(Still) Made Here: Story and Status

While yesterday's post examined the (Still) Made Here trend from the Eco and Ethics angle, today's looks at another subtrend that Trendwatcher.com's editors call Story and Status. In their words: "An obvious example of the link between locality and story/status is the perception of location-specific quality."

Location-specific quality is hardly a new concept in urbanism. However, it is most commonly used to attract tourists. Think about the French Quarter with its penchant for decadence, or Temple Bar's hybrid cultural/drinking scene, or Ginza with its blinking, frenzied energy. The previous references are to New Orleans, Dublin, and Tokyo, respectively, though the fact that you most likely didn't need clarification there speaks to the success of these places in positioning themselves as authentic and unique. But places like these can sell their story with minimal effort; they are veritable monoliths. Perhaps they just got lucky, but that's neither here nor there. What other neighborhoods must figure out is, "how can what is already here or has been here in the past help this place to become better in the future?"

In TW's report, the first part of Story and Status is titled "Inspiring global production trends: quality made here." The case studies include high (percieved) quality goods made by companies such as Ermenegildo Zegna and Rolex. These companies operate smaller factories or workshops, overcoming the challenge of higher production costs for skilled labor and materials by charging much higher prices than the competition for their product because they have earned a reputation for quality. So if we set up an analogy where neighborhoods are the factories and workshops, and a distinct "sense of place" is the product (I admit this is a cynical way to view communities, but bear with me), then the high production costs are the ills associated with aging architecture and infrastructure.

City neighborhoods are already status symbols in most places. If you live in Los Angeles, for example, you can identify yourself as being from The Valley, Hollywood, or Watts and get completely different reactions. By associating ourselves with a certain place, we are associating ourselves with the cultural story that has been created about that place, and that cultural story is the quality that will allow a place to overcome its challenges. To increase investment in a community, neighborhoods can focus on the most exceptional aspects of their local culture (which can be just about anything) in order to craft a favorable cultural story. And in a society where "individuality is the new religion" (credit TW) it seems that marketing a neighborhood's most unconventional aspects would be the best way to go about promoting it.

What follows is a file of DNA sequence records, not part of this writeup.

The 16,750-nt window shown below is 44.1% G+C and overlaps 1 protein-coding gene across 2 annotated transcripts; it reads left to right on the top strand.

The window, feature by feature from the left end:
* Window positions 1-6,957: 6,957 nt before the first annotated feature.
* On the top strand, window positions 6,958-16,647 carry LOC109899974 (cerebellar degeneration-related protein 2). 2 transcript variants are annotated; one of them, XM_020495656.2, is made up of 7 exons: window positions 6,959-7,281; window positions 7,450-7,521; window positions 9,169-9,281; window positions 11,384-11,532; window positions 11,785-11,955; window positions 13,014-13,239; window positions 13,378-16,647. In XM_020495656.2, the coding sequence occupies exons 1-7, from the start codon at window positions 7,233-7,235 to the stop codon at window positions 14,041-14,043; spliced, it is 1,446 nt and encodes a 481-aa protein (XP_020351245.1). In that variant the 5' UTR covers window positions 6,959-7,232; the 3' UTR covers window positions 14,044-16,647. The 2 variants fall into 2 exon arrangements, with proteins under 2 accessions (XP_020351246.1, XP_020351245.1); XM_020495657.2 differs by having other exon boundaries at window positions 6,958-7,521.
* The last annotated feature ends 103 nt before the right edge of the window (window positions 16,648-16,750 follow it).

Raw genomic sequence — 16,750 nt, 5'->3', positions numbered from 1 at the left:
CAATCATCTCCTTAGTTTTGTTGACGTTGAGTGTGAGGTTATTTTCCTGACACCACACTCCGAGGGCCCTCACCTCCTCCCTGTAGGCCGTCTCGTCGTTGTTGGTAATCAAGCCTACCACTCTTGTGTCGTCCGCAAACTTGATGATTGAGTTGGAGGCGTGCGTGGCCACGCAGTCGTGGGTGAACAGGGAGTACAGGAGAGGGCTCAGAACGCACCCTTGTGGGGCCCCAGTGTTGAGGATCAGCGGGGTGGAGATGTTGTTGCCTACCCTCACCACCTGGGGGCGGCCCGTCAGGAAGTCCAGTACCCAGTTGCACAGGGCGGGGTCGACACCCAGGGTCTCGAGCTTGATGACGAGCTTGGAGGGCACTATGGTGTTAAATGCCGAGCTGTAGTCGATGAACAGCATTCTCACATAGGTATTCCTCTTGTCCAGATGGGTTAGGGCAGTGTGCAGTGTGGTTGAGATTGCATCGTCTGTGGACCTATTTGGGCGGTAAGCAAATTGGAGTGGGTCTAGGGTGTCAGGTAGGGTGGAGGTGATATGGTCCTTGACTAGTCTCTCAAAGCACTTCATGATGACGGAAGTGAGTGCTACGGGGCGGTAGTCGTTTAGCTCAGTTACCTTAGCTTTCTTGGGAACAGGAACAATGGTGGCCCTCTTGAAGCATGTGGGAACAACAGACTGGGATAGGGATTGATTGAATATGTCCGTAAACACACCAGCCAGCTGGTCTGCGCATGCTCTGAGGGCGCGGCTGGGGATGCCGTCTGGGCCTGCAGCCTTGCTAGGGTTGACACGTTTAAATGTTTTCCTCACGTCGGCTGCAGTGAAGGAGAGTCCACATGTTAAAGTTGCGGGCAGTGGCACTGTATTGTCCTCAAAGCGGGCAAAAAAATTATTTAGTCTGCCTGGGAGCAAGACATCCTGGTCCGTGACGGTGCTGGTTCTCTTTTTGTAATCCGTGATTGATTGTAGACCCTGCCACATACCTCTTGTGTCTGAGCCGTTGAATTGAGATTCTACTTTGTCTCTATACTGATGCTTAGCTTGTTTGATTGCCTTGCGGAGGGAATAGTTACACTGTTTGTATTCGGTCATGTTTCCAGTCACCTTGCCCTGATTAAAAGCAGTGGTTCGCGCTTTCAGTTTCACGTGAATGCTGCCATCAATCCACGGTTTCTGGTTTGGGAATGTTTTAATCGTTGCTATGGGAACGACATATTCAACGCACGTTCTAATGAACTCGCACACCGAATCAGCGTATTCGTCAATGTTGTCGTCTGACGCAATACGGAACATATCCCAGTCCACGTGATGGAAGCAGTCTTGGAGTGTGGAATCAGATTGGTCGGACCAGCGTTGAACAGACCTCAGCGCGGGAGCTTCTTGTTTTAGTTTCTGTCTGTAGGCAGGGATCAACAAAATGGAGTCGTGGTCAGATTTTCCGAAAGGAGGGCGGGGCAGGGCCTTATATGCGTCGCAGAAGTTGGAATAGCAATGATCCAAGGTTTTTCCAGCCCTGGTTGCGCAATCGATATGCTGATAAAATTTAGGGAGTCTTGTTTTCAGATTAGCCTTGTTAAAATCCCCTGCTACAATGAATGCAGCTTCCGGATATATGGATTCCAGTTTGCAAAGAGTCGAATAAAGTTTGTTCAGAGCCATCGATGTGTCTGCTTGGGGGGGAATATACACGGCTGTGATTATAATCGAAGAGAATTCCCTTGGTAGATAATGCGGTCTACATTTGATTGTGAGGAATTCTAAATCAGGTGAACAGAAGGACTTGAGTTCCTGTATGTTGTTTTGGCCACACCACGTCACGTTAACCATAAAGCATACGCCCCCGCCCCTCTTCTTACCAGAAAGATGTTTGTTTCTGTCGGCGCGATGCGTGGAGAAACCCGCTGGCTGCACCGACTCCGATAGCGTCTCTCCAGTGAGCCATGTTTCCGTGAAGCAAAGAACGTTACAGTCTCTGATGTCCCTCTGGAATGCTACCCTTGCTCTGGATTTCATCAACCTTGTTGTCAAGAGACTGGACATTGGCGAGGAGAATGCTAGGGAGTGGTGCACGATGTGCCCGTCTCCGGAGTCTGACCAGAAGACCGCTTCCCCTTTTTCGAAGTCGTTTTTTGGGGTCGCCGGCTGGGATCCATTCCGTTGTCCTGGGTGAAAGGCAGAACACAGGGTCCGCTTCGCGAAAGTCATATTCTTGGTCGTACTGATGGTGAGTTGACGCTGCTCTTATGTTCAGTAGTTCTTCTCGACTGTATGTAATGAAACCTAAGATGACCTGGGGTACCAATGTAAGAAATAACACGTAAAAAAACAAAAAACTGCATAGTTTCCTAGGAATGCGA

Here, though, we come to the problem of gentrification and one of its most infamous side-effects: culture drain. When neighborhoods become popular for their distinct local culture, the fear is always that scads of yuppies, hipsters, and other fad-crazed demographic groups will invade, price out current residents, install a Starbucks and a Gap, and erase the culture that made the neighborhood popular in the first place. It's Chinatown as "CHINATOWN". Also: it's gross. Also also: it has happened far too many times already.

The second part of Story and Status is "Purchasing ingredients for a story." And this, I'm afraid, is where I'm at a loss for compairisons. City neighborhoods cannot go out and purchase a unique history (though they can work toward creating one in the future by fostering progressive and creative communities. Keep Austin Weird would be one famous example of this sort of long-term planning.) Instead, cities must do what is commonly referred to as Asset-based Planning, taking, as suggested above, existing assets and positioning them as engines for neighborhood revitalization.

The "Purchasing ingredients" section does provide this interesting quote: "[We've] seen a rising interest in the truly different, the obscure, the undiscovered and the authentic. These new status symbols thrive on not being well known or easily spotted. They don't tell a story themselves, but require their owners to recount the story." So unconventional neighborhood features, then, can be used to either puff up a place's civic reputation or can be kept vague and slightly mysterious in order to give residents a sort of edge. (This would certainly explain all of that whining New Yorkers do about how they miss the good old days, when getting mugged was part of the daily routine.) Or whole neighborhoods could, themselves, be the quietly tucked-away spots that provide residents with secret satisfaction (though I'm not sure how you'd pull that off.) Either way, this concept seems to provide a way for neighborhoods to sidestep the culture drain process while still improving their local communities. As for how that would all play out, well...

Again, I ask: any ideas?

(Photo from Flickr user Anole.)

(Still) Made Here (Trendwatching.com)

Keep Austin Weird

Evaluating neighborhoods in terms of assets of all kinds (Rebuilding Place...)

Part I: Eco and Ethics

Part III: Support

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